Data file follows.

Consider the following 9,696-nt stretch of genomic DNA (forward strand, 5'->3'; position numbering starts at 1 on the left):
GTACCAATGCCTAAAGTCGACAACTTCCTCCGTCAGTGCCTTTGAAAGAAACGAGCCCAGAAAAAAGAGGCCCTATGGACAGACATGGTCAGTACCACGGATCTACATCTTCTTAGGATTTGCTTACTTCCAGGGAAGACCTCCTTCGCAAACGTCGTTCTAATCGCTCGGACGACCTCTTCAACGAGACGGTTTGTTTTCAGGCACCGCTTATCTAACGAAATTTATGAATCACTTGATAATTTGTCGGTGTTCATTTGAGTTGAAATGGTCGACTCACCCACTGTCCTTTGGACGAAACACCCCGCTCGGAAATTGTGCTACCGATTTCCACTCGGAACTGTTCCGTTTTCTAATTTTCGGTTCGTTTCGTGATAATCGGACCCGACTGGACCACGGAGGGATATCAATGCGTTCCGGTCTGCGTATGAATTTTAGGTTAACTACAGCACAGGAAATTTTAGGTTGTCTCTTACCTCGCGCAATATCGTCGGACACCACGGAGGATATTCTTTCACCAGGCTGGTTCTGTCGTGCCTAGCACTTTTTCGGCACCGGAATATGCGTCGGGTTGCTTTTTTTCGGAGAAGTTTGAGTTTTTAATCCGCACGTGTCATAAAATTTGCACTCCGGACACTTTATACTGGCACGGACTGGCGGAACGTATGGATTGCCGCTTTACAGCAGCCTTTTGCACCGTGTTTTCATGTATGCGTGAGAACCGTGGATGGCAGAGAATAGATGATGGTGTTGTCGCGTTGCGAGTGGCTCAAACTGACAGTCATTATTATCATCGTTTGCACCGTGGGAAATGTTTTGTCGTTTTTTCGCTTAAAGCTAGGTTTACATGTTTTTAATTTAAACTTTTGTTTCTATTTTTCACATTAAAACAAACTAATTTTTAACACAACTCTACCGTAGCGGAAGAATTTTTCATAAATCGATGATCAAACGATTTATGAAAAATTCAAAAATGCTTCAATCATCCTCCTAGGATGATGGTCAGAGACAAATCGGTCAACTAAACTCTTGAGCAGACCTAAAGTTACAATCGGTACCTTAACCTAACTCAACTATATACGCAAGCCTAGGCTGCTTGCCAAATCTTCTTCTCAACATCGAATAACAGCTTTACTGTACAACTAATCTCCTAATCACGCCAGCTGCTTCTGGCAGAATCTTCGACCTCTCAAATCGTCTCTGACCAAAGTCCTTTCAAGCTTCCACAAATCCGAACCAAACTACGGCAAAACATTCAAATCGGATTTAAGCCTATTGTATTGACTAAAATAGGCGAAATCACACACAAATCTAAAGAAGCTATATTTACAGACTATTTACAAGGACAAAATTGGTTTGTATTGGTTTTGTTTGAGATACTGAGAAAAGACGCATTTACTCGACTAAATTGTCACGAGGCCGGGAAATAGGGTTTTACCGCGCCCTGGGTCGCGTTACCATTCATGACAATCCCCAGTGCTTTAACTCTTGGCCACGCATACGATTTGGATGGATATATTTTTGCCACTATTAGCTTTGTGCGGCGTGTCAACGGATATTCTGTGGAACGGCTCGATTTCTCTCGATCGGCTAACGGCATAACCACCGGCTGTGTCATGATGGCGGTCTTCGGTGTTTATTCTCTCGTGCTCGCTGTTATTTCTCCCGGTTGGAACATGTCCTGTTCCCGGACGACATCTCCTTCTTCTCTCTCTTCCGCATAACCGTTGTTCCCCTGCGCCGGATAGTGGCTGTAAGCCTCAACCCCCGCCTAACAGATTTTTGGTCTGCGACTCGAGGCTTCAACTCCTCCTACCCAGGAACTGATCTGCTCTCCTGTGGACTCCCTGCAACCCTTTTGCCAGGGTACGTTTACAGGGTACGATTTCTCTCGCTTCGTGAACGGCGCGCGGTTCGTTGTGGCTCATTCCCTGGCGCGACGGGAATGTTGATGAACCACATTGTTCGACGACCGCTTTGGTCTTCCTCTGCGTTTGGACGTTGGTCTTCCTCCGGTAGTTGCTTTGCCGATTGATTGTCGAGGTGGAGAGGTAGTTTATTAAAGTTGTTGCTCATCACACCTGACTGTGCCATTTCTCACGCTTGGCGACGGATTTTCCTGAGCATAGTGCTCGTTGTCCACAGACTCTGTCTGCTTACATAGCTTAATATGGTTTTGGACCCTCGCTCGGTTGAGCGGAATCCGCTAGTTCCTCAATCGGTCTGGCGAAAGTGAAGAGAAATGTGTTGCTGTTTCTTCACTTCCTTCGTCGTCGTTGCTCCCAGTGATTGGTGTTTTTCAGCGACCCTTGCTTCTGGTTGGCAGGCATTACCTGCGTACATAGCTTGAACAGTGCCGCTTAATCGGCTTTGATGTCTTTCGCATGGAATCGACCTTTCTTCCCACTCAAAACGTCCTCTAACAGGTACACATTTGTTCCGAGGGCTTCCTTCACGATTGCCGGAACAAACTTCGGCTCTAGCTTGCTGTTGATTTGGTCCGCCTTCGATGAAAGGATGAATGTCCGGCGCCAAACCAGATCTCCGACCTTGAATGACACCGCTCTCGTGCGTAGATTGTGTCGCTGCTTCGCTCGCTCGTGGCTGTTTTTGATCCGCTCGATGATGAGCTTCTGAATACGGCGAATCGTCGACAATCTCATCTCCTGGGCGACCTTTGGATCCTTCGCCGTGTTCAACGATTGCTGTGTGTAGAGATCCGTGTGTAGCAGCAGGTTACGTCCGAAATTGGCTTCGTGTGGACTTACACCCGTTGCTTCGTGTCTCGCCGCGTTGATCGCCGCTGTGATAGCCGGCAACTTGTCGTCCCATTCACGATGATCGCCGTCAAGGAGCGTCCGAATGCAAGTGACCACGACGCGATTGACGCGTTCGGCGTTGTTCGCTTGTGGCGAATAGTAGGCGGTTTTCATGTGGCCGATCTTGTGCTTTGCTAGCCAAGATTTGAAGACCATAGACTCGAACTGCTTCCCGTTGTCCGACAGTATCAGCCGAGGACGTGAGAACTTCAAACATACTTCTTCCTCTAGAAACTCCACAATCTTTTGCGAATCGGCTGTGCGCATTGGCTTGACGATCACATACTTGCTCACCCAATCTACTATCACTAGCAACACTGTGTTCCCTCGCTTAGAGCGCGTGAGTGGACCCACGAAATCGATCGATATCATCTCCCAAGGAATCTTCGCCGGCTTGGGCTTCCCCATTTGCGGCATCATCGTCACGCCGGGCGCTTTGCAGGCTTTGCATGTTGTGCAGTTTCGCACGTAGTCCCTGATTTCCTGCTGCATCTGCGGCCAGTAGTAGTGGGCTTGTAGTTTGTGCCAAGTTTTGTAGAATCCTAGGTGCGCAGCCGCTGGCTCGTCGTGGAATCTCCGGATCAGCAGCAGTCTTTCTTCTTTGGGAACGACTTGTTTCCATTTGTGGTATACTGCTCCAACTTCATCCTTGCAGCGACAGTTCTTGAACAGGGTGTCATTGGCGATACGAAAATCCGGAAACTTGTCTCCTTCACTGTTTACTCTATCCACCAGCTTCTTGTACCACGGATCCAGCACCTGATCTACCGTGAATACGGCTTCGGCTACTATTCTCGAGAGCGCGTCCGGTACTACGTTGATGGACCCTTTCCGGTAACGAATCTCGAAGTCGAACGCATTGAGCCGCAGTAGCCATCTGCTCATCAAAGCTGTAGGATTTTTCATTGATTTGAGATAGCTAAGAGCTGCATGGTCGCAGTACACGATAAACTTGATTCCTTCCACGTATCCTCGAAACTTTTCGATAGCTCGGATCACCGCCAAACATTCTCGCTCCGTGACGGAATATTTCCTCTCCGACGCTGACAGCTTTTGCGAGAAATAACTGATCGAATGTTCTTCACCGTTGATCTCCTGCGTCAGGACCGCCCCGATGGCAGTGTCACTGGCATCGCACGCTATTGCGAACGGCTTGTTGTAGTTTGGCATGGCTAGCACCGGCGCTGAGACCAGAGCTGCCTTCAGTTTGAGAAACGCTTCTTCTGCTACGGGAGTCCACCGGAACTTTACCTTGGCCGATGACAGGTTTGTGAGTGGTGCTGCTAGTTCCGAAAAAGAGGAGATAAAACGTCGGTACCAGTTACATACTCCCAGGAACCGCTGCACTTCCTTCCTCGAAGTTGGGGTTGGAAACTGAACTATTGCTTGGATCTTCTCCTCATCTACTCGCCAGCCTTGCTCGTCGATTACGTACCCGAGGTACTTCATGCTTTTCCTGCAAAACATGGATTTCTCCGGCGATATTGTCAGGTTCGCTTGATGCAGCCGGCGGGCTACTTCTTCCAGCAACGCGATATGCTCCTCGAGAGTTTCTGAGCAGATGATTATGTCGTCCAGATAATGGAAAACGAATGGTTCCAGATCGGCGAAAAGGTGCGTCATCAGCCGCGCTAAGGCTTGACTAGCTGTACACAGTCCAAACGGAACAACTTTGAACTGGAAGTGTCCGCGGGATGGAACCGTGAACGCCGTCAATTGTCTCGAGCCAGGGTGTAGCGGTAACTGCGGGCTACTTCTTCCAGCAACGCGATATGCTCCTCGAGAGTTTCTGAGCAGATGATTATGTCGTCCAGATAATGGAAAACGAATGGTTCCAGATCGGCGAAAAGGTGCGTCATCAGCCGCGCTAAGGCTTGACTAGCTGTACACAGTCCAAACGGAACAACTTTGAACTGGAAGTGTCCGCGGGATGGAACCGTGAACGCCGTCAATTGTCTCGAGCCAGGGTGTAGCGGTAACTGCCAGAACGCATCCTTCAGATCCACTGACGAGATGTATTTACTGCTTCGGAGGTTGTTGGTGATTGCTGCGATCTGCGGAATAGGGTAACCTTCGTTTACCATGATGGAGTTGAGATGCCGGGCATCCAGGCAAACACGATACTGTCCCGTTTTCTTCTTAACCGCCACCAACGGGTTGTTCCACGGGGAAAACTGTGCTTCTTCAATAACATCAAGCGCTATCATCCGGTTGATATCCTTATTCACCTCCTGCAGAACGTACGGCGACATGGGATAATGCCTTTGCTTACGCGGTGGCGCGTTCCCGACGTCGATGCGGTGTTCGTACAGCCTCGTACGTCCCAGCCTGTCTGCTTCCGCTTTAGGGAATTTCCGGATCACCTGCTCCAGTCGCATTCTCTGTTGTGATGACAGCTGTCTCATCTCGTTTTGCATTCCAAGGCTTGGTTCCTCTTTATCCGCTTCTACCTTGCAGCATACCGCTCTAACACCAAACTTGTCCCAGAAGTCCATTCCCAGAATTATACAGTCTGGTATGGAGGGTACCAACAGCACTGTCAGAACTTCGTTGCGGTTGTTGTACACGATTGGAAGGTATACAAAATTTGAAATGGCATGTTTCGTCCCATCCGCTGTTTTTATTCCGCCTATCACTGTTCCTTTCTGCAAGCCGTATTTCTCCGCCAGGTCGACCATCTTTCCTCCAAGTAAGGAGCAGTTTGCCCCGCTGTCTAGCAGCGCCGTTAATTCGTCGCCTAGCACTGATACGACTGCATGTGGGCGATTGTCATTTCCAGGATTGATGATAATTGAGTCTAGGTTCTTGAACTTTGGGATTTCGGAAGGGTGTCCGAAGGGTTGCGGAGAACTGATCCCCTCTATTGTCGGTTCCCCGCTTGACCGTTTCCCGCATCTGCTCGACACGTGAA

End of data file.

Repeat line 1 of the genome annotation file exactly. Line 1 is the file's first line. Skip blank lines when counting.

Consider the following 9,696-nt stretch of genomic DNA (forward strand, 5'->3'; position numbering starts at 1 on the left):